Bakeries in Madison include Greenbush, Lane’s and People’s bakeries and Stoughton has Fosdal Home Bakery. New Glarus Bakery was founded in 1910 but most communities have lost the traditional, stand-alone bakery that makes a wide array of bakery items, said Scott, the first woman to be president of the Wisconsin Bakers Association and who has sat on the board of the National Retail Bakers of America.
“I like it because I’m a morning person,” Scott told the Wisconsin State Journal in a 2007 interview when her shop was celebrating 25 years in business. “I think everybody wants to contribute in life. We all have a desire to contribute to other people some way or another. I have been the first job for a lot of kids. This year, I’ll have 10 high school students. It’s their first job. To contribute to a young person’s life and give them a sense of doing a good job of contributing and helping them so as they progress through life is real satisfying. You always remember your first job. I think it’s real unique that I’m able to do that.
Scott will hardly be idle after she closes the door on a more than 40-year baking career that also included stops at bakeries in Tomah, Beloit and Milwaukee with the last 34 years in Middleton.
For the last six years, Scott has been sewing and selling doll dresses, dozens of which hang in clear plastic sheaths from the ceiling of her bakery. Scott said she will continue to make the dresses, which fit American Girl dolls, with proceeds going to help support a grandson’s college education and student mission trips at Monona Oaks Community Church. She plans to sell the dresses at a friend’s shop in Paoli and online.
Scott also cooks at the church once a week during the school year for those attending the Awana program, makes quilts for veterans and has a massive garden at her home on Mendota Avenue just a few blocks from the bakery. This fall, she’ll spend days canning vegetables and, maybe, start baking in her home oven. She also has plans to volunteer at nearby Sauk Trail Elementary.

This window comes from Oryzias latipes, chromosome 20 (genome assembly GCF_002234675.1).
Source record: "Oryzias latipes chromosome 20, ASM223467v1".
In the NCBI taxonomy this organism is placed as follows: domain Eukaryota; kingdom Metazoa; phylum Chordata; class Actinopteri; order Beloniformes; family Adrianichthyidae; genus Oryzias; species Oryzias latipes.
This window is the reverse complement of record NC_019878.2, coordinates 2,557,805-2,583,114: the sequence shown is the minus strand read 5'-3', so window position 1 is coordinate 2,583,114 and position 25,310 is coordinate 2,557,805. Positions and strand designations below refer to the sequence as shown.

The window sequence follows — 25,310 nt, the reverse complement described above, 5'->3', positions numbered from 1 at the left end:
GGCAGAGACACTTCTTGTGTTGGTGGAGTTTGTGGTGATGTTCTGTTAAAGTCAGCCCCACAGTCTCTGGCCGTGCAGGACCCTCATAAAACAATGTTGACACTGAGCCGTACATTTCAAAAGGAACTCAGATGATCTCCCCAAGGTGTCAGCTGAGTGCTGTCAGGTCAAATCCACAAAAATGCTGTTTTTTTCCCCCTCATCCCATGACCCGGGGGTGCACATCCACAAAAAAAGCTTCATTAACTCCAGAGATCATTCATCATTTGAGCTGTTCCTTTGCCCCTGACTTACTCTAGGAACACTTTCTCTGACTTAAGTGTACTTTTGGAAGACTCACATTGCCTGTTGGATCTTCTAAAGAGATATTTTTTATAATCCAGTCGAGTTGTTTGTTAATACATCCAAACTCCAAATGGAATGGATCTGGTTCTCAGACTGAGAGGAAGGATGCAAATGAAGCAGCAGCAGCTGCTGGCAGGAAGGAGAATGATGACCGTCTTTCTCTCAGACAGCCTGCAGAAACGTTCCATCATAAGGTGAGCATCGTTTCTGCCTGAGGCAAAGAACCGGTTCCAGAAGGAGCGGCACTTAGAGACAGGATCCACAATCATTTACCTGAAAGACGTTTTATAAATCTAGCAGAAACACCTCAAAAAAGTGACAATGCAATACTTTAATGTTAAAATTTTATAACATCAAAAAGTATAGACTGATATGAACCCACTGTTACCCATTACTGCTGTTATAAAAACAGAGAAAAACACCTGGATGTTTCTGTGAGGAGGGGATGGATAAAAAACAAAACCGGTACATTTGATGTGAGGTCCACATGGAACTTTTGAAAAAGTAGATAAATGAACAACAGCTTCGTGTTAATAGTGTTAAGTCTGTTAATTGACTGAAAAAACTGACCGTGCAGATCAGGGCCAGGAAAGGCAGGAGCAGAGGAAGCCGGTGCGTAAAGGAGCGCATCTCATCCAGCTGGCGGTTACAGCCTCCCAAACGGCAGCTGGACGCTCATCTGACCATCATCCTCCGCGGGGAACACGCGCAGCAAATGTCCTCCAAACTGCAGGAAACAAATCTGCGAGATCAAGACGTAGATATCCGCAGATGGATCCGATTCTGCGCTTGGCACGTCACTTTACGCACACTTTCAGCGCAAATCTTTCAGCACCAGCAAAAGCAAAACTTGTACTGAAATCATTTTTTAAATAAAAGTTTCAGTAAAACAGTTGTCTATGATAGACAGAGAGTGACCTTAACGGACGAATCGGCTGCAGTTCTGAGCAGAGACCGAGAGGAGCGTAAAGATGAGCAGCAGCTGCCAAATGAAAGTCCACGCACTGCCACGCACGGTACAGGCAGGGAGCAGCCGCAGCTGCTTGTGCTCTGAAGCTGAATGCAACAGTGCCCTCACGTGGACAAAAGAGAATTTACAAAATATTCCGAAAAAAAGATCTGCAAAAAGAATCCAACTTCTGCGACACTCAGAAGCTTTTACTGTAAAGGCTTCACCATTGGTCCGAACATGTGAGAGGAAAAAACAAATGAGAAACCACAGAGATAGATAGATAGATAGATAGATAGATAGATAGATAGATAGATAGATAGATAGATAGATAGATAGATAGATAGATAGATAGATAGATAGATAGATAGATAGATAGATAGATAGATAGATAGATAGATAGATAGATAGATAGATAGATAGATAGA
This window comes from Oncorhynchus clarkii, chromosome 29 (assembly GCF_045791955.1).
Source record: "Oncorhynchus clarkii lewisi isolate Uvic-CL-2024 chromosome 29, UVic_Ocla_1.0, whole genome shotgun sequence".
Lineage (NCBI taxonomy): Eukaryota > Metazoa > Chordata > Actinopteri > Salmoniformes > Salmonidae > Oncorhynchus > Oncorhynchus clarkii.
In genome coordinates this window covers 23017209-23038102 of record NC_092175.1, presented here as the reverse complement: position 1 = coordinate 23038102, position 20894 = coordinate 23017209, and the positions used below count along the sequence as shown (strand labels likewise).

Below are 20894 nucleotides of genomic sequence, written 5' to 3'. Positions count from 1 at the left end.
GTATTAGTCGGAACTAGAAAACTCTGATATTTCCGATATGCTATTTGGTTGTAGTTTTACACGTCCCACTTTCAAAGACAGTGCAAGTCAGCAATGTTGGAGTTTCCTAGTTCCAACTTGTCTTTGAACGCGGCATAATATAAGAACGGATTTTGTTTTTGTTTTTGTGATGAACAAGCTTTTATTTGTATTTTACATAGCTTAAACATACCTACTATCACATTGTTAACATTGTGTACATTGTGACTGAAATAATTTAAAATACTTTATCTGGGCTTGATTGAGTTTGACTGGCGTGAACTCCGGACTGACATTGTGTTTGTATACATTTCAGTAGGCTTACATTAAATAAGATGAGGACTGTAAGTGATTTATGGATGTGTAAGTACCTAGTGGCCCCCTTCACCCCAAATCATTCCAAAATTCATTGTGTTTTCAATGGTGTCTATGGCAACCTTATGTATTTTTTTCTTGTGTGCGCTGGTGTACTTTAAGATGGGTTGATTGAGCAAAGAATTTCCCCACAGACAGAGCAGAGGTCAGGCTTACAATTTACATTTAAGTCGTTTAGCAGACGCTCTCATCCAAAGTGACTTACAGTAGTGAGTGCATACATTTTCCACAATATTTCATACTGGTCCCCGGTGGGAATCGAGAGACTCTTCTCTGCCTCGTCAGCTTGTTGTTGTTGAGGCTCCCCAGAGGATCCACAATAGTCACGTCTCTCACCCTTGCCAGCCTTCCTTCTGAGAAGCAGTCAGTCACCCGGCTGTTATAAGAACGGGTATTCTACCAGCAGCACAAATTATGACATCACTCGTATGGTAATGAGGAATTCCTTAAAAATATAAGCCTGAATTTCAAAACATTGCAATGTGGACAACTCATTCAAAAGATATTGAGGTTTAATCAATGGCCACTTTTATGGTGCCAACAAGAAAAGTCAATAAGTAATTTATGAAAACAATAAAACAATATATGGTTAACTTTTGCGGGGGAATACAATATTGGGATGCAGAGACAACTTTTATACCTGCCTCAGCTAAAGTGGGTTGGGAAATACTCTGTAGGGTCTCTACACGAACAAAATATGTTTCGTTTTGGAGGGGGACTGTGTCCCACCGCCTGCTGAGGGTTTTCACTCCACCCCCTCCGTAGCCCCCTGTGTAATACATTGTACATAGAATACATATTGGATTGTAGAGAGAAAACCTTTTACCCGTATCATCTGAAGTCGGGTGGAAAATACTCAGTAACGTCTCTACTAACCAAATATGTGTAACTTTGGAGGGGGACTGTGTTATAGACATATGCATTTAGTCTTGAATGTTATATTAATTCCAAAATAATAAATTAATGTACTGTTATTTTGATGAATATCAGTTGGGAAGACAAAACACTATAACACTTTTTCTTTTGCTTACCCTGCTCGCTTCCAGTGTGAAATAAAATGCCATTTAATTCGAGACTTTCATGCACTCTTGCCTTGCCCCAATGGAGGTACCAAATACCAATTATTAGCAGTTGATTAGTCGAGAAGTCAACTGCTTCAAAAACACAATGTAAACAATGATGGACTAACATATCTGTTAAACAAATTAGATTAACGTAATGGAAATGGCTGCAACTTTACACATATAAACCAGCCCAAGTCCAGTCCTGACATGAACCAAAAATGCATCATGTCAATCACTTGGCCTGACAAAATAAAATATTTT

“I can think of so many things to do,” Scott said. “I might miss the kids and the people. It’s so delightful to see (the young employees) grow and they just become the dearest people in your life. I’m desperately going to miss them.”
Grocery rubble in La Valle removed: Five months after a fire destroyed the only grocery store in the Sauk County village of La Valle, the site has finally been cleared, but not by the owners of the property.
The village is going to pay over $40,000 to Hamm Brothers Excavating in Mauston, which began clearing the site Aug. 9 and finished just in time for last weekend’s La Valle Days, the community’s annual summer celebration.
Colette Skundberg-Radtke, clerk for the village, located northwest of Reedsburg, said the village has not yet received a final bill for the work but said the cost will be added to the tax bill of Tracey and Dan Noga who own the property and since 2003 operated Bare Necessities Marketplace in the village’s downtown.
In March, fire tore through the store along with an apartment above the business. No one was injured and the fire wasn’t suspicious, according the Sauk County Sheriff’s Office, but the building was not insured. The Nogas now live near La Crosse and the only place in La Valle to buy grocery items is a convenience store a mile north of town.
The site had become an eyesore and the rubble was infested with bees which prompted the village to hire the excavation company, Skundberg-Radtke said.
“We haven’t heard anything from them,” she said of the Nogas. “We’re really hoping someone comes in here. There are so many things that go on in this small little village that we hope someone sees the potential for a business. I can tell you one thing, we’re sure missing it.”